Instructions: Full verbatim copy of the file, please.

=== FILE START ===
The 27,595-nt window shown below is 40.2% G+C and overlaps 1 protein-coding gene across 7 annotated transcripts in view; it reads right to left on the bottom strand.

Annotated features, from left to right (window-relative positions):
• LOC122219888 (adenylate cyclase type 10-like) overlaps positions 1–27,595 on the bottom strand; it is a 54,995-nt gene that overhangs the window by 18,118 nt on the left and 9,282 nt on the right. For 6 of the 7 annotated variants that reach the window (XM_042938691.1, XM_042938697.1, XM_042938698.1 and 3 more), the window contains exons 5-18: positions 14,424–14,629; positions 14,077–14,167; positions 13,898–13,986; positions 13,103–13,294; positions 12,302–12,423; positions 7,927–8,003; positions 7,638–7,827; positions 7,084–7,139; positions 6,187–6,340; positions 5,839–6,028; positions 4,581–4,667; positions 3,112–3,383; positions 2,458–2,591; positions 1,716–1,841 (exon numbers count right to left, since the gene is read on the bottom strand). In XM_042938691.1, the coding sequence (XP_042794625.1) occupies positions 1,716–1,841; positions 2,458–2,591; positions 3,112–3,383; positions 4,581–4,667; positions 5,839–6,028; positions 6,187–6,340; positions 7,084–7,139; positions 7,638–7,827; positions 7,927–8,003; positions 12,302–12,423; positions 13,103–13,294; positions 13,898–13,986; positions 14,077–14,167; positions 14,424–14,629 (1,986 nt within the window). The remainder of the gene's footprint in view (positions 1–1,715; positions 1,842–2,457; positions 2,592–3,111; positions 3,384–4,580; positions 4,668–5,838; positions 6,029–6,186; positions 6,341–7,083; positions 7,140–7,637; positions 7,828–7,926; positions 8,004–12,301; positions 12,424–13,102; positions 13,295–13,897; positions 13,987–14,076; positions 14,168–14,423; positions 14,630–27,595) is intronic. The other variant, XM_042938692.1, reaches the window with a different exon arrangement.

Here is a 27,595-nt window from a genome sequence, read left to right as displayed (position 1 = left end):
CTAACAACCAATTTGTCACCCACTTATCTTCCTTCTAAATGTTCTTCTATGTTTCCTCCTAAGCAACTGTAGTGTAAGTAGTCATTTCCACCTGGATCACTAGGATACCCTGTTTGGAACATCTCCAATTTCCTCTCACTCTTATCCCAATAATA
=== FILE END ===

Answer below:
The 27,595-nt window shown below is 40.2% G+C and overlaps 1 protein-coding gene across 7 annotated transcripts in view; it reads right to left on the bottom strand.

Annotated features, from left to right (window-relative positions):
• LOC122219888 (adenylate cyclase type 10-like) overlaps positions 1–27,595 on the bottom strand; it is a 54,995-nt gene that overhangs the window by 18,118 nt on the left and 9,282 nt on the right. For 6 of the 7 annotated variants that reach the window (XM_042938691.1, XM_042938697.1, XM_042938698.1 and 3 more), the window contains exons 5-18: positions 14,424–14,629; positions 14,077–14,167; positions 13,898–13,986; positions 13,103–13,294; positions 12,302–12,423; positions 7,927–8,003; positions 7,638–7,827; positions 7,084–7,139; positions 6,187–6,340; positions 5,839–6,028; positions 4,581–4,667; positions 3,112–3,383; positions 2,458–2,591; positions 1,716–1,841 (exon numbers count right to left, since the gene is read on the bottom strand). In XM_042938691.1, the coding sequence (XP_042794625.1) occupies positions 1,716–1,841; positions 2,458–2,591; positions 3,112–3,383; positions 4,581–4,667; positions 5,839–6,028; positions 6,187–6,340; positions 7,084–7,139; positions 7,638–7,827; positions 7,927–8,003; positions 12,302–12,423; positions 13,103–13,294; positions 13,898–13,986; positions 14,077–14,167; positions 14,424–14,629 (1,986 nt within the window). The remainder of the gene's footprint in view (positions 1–1,715; positions 1,842–2,457; positions 2,592–3,111; positions 3,384–4,580; positions 4,668–5,838; positions 6,029–6,186; positions 6,341–7,083; positions 7,140–7,637; positions 7,828–7,926; positions 8,004–12,301; positions 12,424–13,102; positions 13,295–13,897; positions 13,987–14,076; positions 14,168–14,423; positions 14,630–27,595) is intronic. The other variant, XM_042938692.1, reaches the window with a different exon arrangement.

Here is a 27,595-nt window from a genome sequence, read left to right as displayed (position 1 = left end):
CTAACAACCAATTTGTCACCCACTTATCTTCCTTCTAAATGTTCTTCTATGTTTCCTCCTAAGCAACTGTAGTGTAAGTAGTCATTTCCACCTGGATCACTAGGATACCCTGTTTGGAACATCTCCAATTTCCTCTCACTCTTATCCCAATAATA